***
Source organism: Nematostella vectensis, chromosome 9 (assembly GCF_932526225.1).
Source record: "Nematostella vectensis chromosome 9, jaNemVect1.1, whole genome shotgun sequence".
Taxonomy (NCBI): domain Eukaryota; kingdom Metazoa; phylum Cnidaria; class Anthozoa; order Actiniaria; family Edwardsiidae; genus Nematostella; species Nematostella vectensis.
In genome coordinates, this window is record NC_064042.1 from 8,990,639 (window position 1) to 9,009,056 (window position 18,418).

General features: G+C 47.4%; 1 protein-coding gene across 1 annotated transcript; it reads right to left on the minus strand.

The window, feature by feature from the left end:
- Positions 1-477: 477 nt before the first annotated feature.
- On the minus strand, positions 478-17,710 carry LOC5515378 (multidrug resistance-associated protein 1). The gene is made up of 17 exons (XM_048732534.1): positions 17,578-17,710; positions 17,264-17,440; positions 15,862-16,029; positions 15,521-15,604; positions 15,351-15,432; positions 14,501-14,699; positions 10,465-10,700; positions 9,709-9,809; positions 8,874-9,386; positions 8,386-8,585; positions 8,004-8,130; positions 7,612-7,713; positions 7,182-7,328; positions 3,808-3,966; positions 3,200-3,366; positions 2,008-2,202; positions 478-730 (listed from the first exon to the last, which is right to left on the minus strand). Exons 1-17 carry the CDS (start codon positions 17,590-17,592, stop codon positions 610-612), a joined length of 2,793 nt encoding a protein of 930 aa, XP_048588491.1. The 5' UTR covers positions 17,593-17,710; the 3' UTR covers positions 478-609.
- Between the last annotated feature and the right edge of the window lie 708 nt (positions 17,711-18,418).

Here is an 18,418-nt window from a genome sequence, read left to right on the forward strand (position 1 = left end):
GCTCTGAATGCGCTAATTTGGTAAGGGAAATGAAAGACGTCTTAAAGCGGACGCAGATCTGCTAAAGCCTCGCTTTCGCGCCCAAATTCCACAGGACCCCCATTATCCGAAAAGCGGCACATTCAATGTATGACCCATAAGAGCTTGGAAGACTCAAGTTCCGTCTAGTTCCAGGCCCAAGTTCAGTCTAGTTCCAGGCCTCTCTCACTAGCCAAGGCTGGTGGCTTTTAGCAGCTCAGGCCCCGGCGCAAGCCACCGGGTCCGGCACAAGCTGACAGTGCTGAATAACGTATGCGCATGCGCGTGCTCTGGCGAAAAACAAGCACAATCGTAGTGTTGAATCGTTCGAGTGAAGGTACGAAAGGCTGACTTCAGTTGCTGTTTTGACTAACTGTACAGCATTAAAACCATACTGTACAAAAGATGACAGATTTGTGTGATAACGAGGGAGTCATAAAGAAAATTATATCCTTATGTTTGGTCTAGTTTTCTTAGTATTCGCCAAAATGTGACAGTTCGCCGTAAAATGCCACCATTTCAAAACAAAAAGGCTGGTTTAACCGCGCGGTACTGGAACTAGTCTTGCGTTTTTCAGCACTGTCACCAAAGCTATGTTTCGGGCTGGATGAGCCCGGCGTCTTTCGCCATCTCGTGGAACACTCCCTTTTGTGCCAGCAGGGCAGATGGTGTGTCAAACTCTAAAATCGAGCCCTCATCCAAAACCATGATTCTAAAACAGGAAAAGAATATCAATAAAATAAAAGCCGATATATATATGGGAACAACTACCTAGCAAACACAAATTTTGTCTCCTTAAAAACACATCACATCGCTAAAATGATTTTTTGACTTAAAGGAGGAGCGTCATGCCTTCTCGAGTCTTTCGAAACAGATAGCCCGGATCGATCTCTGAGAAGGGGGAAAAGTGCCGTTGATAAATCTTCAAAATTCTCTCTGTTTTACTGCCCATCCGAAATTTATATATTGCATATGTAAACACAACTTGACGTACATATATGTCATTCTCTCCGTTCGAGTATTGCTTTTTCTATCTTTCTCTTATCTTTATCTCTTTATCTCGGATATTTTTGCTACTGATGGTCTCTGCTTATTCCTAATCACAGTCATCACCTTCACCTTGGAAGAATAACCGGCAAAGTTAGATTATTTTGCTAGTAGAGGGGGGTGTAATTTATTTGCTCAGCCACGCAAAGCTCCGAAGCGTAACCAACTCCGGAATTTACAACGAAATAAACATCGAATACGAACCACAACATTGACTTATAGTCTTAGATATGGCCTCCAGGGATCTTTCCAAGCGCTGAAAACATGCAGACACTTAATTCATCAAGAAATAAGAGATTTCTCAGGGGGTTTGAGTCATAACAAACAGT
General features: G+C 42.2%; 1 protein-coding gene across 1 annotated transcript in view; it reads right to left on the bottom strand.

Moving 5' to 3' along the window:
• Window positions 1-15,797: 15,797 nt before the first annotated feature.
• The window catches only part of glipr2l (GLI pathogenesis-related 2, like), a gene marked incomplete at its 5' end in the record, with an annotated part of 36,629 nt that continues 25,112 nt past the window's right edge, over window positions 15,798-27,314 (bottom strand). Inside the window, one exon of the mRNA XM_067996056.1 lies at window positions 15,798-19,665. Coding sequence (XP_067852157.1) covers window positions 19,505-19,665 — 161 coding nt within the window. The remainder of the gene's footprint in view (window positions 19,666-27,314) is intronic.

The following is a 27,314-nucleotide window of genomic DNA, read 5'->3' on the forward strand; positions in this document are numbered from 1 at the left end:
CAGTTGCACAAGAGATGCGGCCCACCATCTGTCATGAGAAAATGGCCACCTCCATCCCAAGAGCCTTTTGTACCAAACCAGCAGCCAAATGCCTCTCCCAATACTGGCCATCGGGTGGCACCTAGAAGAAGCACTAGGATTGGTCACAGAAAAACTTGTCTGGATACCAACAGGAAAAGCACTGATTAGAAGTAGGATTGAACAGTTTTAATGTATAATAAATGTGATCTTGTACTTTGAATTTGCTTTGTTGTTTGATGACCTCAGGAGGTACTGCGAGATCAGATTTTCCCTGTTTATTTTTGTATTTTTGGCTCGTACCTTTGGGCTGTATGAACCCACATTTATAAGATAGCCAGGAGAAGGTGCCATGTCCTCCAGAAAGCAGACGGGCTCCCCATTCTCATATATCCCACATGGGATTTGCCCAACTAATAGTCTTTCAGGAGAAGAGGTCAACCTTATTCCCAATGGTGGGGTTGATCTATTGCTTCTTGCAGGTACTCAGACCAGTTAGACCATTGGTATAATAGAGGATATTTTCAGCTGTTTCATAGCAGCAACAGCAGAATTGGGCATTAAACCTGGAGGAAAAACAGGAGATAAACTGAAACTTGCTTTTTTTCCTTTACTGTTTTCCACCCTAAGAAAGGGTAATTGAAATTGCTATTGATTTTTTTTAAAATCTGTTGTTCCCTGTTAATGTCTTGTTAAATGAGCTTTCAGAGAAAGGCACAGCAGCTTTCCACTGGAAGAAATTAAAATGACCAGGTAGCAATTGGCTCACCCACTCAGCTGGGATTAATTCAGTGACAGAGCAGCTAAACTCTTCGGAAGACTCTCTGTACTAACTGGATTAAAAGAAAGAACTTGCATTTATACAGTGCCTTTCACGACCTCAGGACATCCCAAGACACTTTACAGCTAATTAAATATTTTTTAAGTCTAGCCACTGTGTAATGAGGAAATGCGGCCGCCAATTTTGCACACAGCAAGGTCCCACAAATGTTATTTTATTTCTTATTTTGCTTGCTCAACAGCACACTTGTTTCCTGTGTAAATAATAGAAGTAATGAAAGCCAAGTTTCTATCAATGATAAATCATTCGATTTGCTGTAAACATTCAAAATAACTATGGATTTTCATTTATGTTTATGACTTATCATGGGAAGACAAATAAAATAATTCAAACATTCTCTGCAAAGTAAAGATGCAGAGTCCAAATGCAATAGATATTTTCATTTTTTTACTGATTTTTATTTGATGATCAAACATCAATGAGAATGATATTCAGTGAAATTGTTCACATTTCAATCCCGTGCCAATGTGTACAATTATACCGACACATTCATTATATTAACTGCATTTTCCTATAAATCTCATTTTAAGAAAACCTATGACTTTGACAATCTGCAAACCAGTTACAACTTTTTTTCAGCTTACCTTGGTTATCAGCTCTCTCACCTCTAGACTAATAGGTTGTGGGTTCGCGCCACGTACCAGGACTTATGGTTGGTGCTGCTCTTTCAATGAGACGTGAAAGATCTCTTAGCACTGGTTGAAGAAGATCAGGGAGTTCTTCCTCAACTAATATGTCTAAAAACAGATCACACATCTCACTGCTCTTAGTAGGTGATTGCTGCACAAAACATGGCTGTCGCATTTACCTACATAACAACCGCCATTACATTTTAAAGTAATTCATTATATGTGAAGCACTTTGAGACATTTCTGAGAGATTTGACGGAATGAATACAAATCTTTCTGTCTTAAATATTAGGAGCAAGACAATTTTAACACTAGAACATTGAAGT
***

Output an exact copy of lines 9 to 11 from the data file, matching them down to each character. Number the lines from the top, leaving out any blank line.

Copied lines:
- Between the last annotated feature and the right edge of the window lie 708 nt (positions 17,711-18,418).

Here is an 18,418-nt window from a genome sequence, read left to right on the forward strand (position 1 = left end):
GCTCTGAATGCGCTAATTTGGTAAGGGAAATGAAAGACGTCTTAAAGCGGACGCAGATCTGCTAAAGCCTCGCTTTCGCGCCCAAATTCCACAGGACCCCCATTATCCGAAAAGCGGCACATTCAATGTATGACCCATAAGAGCTTGGAAGACTCAAGTTCCGTCTAGTTCCAGGCCCAAGTTCAGTCTAGTTCCAGGCCTCTCTCACTAGCCAAGGCTGGTGGCTTTTAGCAGCTCAGGCCCCGGCGCAAGCCACCGGGTCCGGCACAAGCTGACAGTGCTGAATAACGTATGCGCATGCGCGTGCTCTGGCGAAAAACAAGCACAATCGTAGTGTTGAATCGTTCGAGTGAAGGTACGAAAGGCTGACTTCAGTTGCTGTTTTGACTAACTGTACAGCATTAAAACCATACTGTACAAAAGATGACAGATTTGTGTGATAACGAGGGAGTCATAAAGAAAATTATATCCTTATGTTTGGTCTAGTTTTCTTAGTATTCGCCAAAATGTGACAGTTCGCCGTAAAATGCCACCATTTCAAAACAAAAAGGCTGGTTTAACCGCGCGGTACTGGAACTAGTCTTGCGTTTTTCAGCACTGTCACCAAAGCTATGTTTCGGGCTGGATGAGCCCGGCGTCTTTCGCCATCTCGTGGAACACTCCCTTTTGTGCCAGCAGGGCAGATGGTGTGTCAAACTCTAAAATCGAGCCCTCATCCAAAACCATGATTCTAAAACAGGAAAAGAATATCAATAAAATAAAAGCCGATATATATATGGGAACAACTACCTAGCAAACACAAATTTTGTCTCCTTAAAAACACATCACATCGCTAAAATGATTTTTTGACTTAAAGGAGGAGCGTCATGCCTTCTCGAGTCTTTCGAAACAGATAGCCCGGATCGATCTCTGAGAAGGGGGAAAAGTGCCGTTGATAAATCTTCAAAATTCTCTCTGTTTTACTGCCCATCCGAAATTTATATATTGCATATGTAAACACAACTTGACGTACATATATGTCATTCTCTCCGTTCGAGTATTGCTTTTTCTATCTTTCTCTTATCTTTATCTCTTTATCTCGGATATTTTTGCTACTGATGGTCTCTGCTTATTCCTAATCACAGTCATCACCTTCACCTTGGAAGAATAACCGGCAAAGTTAGATTATTTTGCTAGTAGAGGGGGGTGTAATTTATTTGCTCAGCCACGCAAAGCTCCGAAGCGTAACCAACTCCGGAATTTACAACGAAATAAACATCGAATACGAACCACAACATTGACTTATAGTCTTAGATATGGCCTCCAGGGATCTTTCCAAGCGCTGAAAACATGCAGACACTTAATTCATCAAGAAATAAGAGATTTCTCAGGGGGTTTGAGTCATAACAAACAGT